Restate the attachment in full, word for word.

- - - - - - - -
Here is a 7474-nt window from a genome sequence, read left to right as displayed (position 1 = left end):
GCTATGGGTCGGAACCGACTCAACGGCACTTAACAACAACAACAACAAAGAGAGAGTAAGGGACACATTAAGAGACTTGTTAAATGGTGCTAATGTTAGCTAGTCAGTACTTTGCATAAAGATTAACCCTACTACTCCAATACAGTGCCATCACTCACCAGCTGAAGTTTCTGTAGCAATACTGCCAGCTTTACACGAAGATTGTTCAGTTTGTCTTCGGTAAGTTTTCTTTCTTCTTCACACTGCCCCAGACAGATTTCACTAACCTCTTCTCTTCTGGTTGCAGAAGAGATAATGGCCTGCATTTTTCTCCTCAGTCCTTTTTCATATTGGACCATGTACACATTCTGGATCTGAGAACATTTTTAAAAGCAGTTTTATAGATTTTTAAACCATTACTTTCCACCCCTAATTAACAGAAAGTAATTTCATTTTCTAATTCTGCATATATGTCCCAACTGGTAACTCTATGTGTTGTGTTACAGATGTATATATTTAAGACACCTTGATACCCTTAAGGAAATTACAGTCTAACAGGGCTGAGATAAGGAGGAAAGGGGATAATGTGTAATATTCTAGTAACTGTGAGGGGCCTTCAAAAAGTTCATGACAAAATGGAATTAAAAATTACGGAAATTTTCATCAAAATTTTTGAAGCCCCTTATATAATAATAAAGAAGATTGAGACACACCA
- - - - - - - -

Here is a 7474-nt window from a genome sequence, read left to right as displayed (position 1 = left end):
GCTATGGGTCGGAACCGACTCAACGGCACTTAACAACAACAACAACAAAGAGAGAGTAAGGGACACATTAAGAGACTTGTTAAATGGTGCTAATGTTAGCTAGTCAGTACTTTGCATAAAGATTAACCCTACTACTCCAATACAGTGCCATCACTCACCAGCTGAAGTTTCTGTAGCAATACTGCCAGCTTTACACGAAGATTGTTCAGTTTGTCTTCGGTAAGTTTTCTTTCTTCTTCACACTGCCCCAGACAGATTTCACTAACCTCTTCTCTTCTGGTTGCAGAAGAGATAATGGCCTGCATTTTTCTCCTCAGTCCTTTTTCATATTGGACCATGTACACATTCTGGATCTGAGAACATTTTTAAAAGCAGTTTTATAGATTTTTAAACCATTACTTTCCACCCCTAATTAACAGAAAGTAATTTCATTTTCTAATTCTGCATATATGTCCCAACTGGTAACTCTATGTGTTGTGTTACAGATGTATATATTTAAGACACCTTGATACCCTTAAGGAAATTACAGTCTAACAGGGCTGAGATAAGGAGGAAAGGGGATAATGTGTAATATTCTAGTAACTGTGAGGGGCCTTCAAAAAGTTCATGACAAAATGGAATTAAAAATTACGGAAATTTTCATCAAAATTTTTGAAGCCCCTTATATAATAATAAAGAAGATTGAGACACACCA